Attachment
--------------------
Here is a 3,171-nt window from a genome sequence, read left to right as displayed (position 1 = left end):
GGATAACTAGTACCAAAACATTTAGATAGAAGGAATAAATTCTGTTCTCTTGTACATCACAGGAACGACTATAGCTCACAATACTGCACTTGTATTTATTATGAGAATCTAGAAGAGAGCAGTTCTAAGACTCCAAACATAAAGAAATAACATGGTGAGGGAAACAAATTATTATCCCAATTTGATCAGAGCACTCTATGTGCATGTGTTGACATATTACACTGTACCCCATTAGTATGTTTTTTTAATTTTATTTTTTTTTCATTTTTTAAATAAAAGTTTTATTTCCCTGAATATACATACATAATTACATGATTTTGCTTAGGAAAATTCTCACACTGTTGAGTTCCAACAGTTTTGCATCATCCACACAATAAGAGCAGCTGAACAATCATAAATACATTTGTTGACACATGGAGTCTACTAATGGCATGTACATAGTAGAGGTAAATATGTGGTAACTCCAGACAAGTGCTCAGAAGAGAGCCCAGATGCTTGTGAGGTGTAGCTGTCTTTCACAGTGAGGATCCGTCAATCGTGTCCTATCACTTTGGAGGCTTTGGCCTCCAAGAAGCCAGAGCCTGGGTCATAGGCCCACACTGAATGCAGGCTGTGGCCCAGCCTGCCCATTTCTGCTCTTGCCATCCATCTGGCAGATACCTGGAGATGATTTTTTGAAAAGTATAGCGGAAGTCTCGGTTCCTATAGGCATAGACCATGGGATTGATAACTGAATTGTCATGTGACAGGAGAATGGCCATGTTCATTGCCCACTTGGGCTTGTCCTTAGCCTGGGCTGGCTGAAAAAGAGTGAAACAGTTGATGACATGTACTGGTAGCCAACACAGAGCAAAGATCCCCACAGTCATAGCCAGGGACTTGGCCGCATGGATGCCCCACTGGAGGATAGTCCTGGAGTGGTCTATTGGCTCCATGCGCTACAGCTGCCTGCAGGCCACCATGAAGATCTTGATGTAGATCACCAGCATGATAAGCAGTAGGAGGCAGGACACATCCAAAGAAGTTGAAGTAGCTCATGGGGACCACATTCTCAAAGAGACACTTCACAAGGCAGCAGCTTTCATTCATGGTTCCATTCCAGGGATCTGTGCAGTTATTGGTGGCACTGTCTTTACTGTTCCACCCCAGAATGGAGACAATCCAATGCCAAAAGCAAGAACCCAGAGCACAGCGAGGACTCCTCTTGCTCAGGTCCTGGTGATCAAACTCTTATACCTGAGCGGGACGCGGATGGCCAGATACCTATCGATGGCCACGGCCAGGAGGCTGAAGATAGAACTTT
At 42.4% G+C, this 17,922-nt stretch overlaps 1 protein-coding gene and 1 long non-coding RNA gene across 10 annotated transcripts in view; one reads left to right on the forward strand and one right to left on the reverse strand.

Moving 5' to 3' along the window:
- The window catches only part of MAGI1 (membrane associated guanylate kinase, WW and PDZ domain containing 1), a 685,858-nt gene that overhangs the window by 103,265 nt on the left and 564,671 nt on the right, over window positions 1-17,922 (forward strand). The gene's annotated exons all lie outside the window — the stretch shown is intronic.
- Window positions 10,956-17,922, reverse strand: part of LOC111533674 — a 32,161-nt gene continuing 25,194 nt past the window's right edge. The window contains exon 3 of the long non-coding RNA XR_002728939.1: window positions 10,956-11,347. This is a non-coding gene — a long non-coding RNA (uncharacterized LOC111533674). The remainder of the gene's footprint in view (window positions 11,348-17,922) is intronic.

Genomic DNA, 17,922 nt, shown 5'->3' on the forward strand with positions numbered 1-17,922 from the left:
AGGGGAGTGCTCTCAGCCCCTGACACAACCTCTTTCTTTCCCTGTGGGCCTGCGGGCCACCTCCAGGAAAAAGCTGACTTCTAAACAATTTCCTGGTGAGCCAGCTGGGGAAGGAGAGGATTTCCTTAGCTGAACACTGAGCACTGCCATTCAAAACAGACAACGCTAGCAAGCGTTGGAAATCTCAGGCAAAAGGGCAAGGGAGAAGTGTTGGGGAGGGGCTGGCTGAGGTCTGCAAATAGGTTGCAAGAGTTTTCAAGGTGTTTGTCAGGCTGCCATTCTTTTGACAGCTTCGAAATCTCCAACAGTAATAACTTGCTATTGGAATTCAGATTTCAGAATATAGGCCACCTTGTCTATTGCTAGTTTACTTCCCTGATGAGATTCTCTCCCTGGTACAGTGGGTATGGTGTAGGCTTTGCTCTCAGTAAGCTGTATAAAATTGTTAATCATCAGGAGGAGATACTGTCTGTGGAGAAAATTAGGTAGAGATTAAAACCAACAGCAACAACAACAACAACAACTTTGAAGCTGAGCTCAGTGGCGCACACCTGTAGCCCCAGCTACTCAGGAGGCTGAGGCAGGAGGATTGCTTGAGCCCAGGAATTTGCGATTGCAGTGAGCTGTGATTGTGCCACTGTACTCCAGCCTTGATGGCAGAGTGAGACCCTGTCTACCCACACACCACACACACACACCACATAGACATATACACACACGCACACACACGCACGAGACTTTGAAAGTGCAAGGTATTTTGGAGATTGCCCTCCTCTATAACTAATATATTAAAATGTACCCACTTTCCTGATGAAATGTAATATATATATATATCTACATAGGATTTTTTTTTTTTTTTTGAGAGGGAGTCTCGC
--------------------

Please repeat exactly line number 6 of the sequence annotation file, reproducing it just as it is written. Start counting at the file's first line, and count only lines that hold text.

- Window positions 10,956-17,922, reverse strand: part of LOC111533674 — a 32,161-nt gene continuing 25,194 nt past the window's right edge. The window contains exon 3 of the long non-coding RNA XR_002728939.1: window positions 10,956-11,347. This is a non-coding gene — a long non-coding RNA (uncharacterized LOC111533674). The remainder of the gene's footprint in view (window positions 11,348-17,922) is intronic.